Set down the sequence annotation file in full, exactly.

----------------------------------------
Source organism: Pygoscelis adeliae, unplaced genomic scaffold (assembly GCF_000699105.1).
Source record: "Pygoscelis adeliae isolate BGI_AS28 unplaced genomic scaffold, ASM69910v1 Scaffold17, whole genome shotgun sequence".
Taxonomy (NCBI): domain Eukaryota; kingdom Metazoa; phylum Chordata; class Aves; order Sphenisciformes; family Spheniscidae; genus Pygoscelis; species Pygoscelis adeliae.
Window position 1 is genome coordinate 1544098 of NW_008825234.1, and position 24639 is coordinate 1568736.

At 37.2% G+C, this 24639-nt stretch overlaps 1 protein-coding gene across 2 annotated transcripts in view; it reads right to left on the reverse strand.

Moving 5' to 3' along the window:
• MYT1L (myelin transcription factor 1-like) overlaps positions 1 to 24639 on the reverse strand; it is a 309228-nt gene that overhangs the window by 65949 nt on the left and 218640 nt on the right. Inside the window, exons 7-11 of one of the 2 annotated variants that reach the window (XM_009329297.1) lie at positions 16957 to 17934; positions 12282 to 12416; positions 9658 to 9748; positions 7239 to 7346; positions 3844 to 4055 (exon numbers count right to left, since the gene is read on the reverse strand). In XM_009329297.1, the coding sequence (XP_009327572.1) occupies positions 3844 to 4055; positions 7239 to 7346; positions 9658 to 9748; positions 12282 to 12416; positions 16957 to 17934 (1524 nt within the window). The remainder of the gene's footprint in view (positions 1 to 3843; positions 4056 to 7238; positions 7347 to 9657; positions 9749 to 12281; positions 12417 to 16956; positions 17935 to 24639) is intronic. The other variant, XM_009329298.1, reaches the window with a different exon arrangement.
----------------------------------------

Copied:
Source organism: Pygoscelis adeliae, unplaced genomic scaffold (assembly GCF_000699105.1).
Source record: "Pygoscelis adeliae isolate BGI_AS28 unplaced genomic scaffold, ASM69910v1 Scaffold17, whole genome shotgun sequence".
Taxonomy (NCBI): domain Eukaryota; kingdom Metazoa; phylum Chordata; class Aves; order Sphenisciformes; family Spheniscidae; genus Pygoscelis; species Pygoscelis adeliae.
Window position 1 is genome coordinate 1544098 of NW_008825234.1, and position 24639 is coordinate 1568736.

At 37.2% G+C, this 24639-nt stretch overlaps 1 protein-coding gene across 2 annotated transcripts in view; it reads right to left on the reverse strand.

Moving 5' to 3' along the window:
• MYT1L (myelin transcription factor 1-like) overlaps positions 1 to 24639 on the reverse strand; it is a 309228-nt gene that overhangs the window by 65949 nt on the left and 218640 nt on the right. Inside the window, exons 7-11 of one of the 2 annotated variants that reach the window (XM_009329297.1) lie at positions 16957 to 17934; positions 12282 to 12416; positions 9658 to 9748; positions 7239 to 7346; positions 3844 to 4055 (exon numbers count right to left, since the gene is read on the reverse strand). In XM_009329297.1, the coding sequence (XP_009327572.1) occupies positions 3844 to 4055; positions 7239 to 7346; positions 9658 to 9748; positions 12282 to 12416; positions 16957 to 17934 (1524 nt within the window). The remainder of the gene's footprint in view (positions 1 to 3843; positions 4056 to 7238; positions 7347 to 9657; positions 9749 to 12281; positions 12417 to 16956; positions 17935 to 24639) is intronic. The other variant, XM_009329298.1, reaches the window with a different exon arrangement.